Are Granny Flats Undervalued?

by Kathy Price-Robinson, The Appraisers Research Foundation


Whether you call them granny flats, in-law units, or something else, residential accessory dwelling units (ADUs) on residential properties excite municipal planners, homeowners, and others for social and environmental reasons. They are “green” by nature because of their small size and can provide great benefits to the owner.

But they can also perplex appraisers and other real estate professionals because of erroneous perceptions and various institutional policies that complicate lending on properties featuring ADUs.

To help clarify the estimation of value of residential properties with accessory units, researchers Martin J. Brown and Taylor Watkins conducted a study to test an income-based approach to valuation of properties with ADUs.

My comment: I appraise these types of units often in my city. Typically they are not legal. I consider them similar to detached bonus rooms, offices, guest quarters. If legal, the income approach would work to determine the added value of the ADU. Of course, income from airbnb, etc. vs. “regular” rentals is another big issue. The article does not address non-legal ADUs, the vast majority of them. FYI, The Appraisers Research Foundation has been around for a long time and regularly publishes (and gives grants for) research papers. For more info, go to To see their other research, click on Research Results in the top menu bar.


Poll: On average, how long does it take you to complete a 1004 interior inspection appraisal report, including inspection and drive time? survey. This week’s poll is C/R fees in your area. Maybe future polls will ask about time required before HVCC and typical AMC fees in your area.


My comments: For many appraisers, driving time is long. Two years ago I started working almost exclusively in my small town. Driving time is very low. However, I very seldom appraise tract homes. My appraisal reports are very similar to pre-HVCC. I average about 5 hours per appraisal.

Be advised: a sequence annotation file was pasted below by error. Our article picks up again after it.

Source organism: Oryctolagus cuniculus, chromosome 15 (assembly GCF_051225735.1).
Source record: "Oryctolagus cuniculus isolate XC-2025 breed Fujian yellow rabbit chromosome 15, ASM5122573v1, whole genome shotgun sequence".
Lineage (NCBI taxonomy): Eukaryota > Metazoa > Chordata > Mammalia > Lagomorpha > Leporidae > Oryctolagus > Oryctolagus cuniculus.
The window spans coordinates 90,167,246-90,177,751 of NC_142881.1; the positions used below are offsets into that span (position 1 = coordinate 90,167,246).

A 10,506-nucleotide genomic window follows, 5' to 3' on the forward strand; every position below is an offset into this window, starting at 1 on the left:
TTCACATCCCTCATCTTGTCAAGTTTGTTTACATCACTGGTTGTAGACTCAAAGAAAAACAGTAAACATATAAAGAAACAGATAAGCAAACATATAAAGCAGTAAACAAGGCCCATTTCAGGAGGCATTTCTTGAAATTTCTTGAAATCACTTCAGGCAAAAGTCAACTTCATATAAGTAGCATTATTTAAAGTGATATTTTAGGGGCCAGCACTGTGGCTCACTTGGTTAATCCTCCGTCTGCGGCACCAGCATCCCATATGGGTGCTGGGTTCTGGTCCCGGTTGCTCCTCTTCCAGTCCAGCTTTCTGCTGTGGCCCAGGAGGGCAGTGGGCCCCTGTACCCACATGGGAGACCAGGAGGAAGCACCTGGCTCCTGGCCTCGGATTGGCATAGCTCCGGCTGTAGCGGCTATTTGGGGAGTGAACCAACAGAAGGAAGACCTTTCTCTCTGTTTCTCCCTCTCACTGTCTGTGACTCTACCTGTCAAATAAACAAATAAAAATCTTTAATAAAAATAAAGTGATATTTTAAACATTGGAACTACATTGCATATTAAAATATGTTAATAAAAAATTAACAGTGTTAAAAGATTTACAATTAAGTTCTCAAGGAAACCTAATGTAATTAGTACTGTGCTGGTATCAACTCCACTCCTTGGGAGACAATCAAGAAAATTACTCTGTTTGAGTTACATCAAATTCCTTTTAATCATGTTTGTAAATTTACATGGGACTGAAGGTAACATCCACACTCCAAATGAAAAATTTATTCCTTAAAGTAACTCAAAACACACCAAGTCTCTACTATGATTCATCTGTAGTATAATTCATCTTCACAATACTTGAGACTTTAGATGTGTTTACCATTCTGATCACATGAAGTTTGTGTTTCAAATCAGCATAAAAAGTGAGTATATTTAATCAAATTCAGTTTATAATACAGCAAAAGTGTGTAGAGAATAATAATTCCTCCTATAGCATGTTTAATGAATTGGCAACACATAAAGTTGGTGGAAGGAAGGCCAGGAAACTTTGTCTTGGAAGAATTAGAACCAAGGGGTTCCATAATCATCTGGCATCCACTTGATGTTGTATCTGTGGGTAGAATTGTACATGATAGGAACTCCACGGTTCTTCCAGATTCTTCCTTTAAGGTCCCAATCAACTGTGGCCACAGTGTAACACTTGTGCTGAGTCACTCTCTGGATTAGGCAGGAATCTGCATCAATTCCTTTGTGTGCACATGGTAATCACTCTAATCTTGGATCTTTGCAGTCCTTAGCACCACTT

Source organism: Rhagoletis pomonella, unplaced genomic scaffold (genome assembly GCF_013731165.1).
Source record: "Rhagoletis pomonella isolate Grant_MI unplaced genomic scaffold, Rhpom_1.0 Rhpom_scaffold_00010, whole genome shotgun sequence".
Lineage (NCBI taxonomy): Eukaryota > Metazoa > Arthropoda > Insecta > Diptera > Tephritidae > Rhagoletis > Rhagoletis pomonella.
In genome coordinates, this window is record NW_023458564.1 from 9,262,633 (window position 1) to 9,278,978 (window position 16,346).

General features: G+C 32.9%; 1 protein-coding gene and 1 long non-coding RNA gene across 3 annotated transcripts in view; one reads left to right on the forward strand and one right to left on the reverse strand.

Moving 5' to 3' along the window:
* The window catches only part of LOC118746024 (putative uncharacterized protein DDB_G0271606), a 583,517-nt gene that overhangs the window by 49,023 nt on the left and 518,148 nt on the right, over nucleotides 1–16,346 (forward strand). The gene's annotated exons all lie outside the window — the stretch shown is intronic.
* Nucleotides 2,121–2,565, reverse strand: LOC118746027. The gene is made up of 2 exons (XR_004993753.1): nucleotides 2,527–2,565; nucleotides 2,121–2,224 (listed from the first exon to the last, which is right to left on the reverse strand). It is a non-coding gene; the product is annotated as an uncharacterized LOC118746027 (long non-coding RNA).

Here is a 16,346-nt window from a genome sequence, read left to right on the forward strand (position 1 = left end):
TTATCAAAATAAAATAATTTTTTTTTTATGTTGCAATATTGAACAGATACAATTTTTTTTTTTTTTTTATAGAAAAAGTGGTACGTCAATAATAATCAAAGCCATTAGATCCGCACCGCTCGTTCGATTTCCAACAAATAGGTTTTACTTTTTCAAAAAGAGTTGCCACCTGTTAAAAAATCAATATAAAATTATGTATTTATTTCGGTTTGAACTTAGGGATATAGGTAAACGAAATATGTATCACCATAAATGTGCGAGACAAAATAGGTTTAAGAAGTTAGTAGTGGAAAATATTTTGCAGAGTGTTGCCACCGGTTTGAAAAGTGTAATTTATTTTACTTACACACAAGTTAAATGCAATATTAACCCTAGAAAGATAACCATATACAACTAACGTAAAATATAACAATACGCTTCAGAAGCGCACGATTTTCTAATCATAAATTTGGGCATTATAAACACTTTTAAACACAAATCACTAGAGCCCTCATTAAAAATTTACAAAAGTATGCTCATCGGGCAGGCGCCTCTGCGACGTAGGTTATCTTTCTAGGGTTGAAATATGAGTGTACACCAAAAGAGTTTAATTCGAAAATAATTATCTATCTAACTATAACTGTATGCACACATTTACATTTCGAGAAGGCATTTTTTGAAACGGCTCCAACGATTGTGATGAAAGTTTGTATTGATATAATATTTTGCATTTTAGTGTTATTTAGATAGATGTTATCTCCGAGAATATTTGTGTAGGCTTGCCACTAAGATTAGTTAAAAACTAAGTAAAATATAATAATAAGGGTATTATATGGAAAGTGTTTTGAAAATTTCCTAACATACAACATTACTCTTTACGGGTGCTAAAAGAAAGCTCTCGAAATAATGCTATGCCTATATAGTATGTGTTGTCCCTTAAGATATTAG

8 homes under $100,000/One home for $1

8 homes under $100,000

in FL, OH, WI, NY, TN, etc.

My comment: no Detroit homes under $10,000… Nothing from CA. We do have some mountain/rural areas with low priced homes, but many under $100,000 except bad fixers.


The Odd Tale of the $1 Historic Home That No One Wants


You’ve heard it before, but we’ll say it again: The San Francisco Bay Area is a pricey place to live, where even decrepit shacks command six-figure sales.

But what if we told you there’s a Bay Area house for sale-for a mere $1? And what if we added that no one seems to want it? Not yet, anyhow.

Let’s ponder the price for a moment. A single-family house for a dollar. Less than a bottle of beer. Cheaper than a cup of coffee. A steal compared to bus fare.

My comment: Typical home prices in Hercules are under $500,000. A good price for the Bay Area!! Of course, it is a historic home fixer that has to be moved ;> It was a “company town” for a long time. The Hercules plant opened in 1881 and began producing dynamite. Dynamite manufacturing was ended in 1964.






Funny listing photos

Just For Fun!! As we all know, listing photos are supposed to show what is good about a property (if you want to sell it). If there are no kitchen and bath photos, they have not been updated, etc.


Falling Car of Bordeaux, France

This Bordeaux parking garage has 712 indoor spaces, and one outdoor.


An early 1960s-era Mark 2, in British racing green, hangs precipitously over Cours Victor Hugo in central Bordeaux. Luckily, no Jaguars were harmed in the making of this parking lot.


Vanadu Art House – Hyattsville, MD